I grew up in a Christian home with Christian parents and grandparents. One Sunday morning during church the pastor spoke about Jesus fishing with the disciples. He described how Jesus calls us to be fishers of men. For the first time in my life, I simultaneously became aware of my sin and salvation. I invited Jesus into my life that day at the tender age of 9 years old. My journey with the Savior had begun.

I am inquisitive by nature. And my desire to learn propelled me closer to Christ. After my life-changing experience with Jesus, my siblings and cousins took notice. I was overjoyed to be able to lead my siblings to Jesus as well.

I continued to explore trust, faith and perseverance.

Shortly after I started high school, I came face to face with my need for an intimate daily walk with My Lord and Savior. I stepped into deeper waters realizing Jesus longed for me to trust Him in every facet of life.

In the years that followed, I leaned into our youth ministry at church and became a leader within the student ministry. During my sophomore year in high school, I was voted into a peer leadership role at my high school. I was invited to serve our high school’s peer assistance leadership (PAL) group.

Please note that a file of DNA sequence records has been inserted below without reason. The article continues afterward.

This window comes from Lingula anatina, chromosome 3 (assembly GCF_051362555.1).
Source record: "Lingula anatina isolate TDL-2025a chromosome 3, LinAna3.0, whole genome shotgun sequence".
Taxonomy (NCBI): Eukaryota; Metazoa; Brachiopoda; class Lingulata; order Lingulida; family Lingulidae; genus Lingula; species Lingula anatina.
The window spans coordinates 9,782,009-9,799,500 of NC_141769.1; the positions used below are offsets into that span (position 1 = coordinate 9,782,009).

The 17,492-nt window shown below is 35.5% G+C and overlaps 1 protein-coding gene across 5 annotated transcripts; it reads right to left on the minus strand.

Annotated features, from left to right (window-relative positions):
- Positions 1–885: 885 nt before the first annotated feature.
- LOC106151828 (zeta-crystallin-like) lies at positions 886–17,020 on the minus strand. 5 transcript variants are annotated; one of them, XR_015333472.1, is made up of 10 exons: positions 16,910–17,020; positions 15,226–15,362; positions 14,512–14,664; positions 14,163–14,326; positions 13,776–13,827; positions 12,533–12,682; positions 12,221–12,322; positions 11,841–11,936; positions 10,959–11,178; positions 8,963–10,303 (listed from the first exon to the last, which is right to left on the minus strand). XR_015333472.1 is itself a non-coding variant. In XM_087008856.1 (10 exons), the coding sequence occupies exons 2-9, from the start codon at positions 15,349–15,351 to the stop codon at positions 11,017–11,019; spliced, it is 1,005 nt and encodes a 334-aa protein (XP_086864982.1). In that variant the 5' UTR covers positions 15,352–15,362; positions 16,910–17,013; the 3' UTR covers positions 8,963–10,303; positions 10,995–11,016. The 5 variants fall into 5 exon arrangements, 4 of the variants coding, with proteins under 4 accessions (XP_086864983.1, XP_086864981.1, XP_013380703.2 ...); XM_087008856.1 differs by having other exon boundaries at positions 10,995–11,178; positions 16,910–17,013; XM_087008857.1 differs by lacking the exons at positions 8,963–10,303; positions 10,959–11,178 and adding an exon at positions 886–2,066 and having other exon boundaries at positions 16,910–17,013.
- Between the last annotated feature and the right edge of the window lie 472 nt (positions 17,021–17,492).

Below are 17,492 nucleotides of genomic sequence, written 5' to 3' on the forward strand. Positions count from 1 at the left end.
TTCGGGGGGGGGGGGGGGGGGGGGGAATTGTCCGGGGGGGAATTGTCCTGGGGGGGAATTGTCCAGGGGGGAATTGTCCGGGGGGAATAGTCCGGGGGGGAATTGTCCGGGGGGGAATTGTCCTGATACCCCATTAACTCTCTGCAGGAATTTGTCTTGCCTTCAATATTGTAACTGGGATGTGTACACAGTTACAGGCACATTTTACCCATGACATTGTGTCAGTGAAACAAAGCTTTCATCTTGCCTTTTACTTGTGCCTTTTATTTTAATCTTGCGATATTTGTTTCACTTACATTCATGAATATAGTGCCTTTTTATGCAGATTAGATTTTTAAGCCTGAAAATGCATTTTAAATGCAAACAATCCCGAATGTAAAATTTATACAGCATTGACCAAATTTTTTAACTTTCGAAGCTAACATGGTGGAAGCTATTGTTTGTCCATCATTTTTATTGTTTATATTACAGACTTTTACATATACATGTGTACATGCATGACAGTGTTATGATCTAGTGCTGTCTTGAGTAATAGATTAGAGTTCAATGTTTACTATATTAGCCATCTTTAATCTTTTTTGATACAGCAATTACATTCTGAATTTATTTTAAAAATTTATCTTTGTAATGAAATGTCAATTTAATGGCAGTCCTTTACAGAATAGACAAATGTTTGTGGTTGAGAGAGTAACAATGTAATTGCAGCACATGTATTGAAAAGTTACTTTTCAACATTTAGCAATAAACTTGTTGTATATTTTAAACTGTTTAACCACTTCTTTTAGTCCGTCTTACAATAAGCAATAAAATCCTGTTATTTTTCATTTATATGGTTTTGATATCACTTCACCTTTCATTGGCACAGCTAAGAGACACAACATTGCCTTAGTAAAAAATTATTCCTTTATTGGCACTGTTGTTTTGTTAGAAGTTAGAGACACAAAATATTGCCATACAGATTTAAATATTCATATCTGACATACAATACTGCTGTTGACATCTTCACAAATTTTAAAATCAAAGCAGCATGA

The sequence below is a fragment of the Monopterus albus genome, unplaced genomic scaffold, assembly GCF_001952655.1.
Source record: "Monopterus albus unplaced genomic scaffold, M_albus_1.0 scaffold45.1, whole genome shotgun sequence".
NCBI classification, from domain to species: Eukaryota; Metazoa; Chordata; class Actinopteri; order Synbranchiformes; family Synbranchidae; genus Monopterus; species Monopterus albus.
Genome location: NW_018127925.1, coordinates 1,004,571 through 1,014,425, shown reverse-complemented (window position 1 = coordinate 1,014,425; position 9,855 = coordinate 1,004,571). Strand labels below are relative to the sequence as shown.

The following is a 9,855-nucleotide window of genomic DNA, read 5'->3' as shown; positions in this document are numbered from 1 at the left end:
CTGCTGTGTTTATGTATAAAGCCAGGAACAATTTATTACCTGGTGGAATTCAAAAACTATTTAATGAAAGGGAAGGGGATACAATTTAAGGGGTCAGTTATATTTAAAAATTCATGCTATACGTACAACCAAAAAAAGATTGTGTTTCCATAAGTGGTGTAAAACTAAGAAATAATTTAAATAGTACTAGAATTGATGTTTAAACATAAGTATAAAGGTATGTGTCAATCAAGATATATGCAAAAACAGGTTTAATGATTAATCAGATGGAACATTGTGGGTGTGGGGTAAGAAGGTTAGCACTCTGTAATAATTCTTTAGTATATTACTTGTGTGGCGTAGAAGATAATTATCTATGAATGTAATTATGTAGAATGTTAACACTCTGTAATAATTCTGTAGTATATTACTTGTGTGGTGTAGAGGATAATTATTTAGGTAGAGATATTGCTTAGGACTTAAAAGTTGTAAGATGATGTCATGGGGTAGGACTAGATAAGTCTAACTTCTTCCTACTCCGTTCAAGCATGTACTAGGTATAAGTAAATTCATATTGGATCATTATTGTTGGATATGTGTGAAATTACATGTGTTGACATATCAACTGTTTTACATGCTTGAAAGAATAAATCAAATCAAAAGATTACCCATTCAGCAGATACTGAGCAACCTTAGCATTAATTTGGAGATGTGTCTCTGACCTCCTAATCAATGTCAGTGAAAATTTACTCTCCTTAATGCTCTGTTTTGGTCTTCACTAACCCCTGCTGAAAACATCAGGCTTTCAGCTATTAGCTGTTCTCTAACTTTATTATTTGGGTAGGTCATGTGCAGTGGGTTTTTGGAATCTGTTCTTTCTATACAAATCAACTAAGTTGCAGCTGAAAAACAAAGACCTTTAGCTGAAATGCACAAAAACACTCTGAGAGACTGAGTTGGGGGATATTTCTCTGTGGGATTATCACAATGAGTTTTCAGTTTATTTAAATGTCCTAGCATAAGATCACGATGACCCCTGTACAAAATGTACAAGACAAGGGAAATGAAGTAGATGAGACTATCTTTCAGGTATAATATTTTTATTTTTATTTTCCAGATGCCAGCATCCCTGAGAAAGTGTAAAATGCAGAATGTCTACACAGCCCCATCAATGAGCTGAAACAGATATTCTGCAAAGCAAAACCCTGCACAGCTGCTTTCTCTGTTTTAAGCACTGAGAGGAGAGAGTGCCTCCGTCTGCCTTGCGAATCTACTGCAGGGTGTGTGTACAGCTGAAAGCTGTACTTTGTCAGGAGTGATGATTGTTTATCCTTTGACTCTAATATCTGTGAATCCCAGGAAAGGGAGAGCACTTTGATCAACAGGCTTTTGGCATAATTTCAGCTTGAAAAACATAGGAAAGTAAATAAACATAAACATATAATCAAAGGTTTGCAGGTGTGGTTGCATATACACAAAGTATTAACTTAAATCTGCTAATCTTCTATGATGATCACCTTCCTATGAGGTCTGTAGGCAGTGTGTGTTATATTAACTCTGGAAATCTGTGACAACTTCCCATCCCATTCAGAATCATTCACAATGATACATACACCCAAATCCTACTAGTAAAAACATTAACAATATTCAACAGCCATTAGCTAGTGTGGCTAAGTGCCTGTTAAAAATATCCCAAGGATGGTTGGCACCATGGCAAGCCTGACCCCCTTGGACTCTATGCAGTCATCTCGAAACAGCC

During that time with PALS, my responsibilities included weekly visits and special outings with life skills and special needs classes. Up until then, my experience with service revolved around rehabilitating animals.

Kelley and one of her beloved dogs.

Growing up a veterinarian’s daughter allowed me to be front and center to the elation when animals were born, as well as the grief during times of loss. I developed a strong heart for service.

God used my father to teach me how to react during varied scenarios of medical emergencies. Often, while my father worked feverishly on a sick or dying animal, God was nurturing an empathetic heart in me to soothe and comfort hurting people. Dad also taught me the importance of discussing medical procedures and anatomy with accuracy and correct pronunciation. Little could either of us have known then, how God would use that training in His bigger plan.

God always invites us to join Him. He doesn’t pressure us. He doesn’t manipulate us. By the end of my senior year in high school, I felt God was clearly calling me to serve. He was busy bringing things together in my life, giving clues about direction and lining up circumstances to guide me. Still, I had no clear or direct leading as to what type of ministry I was called into.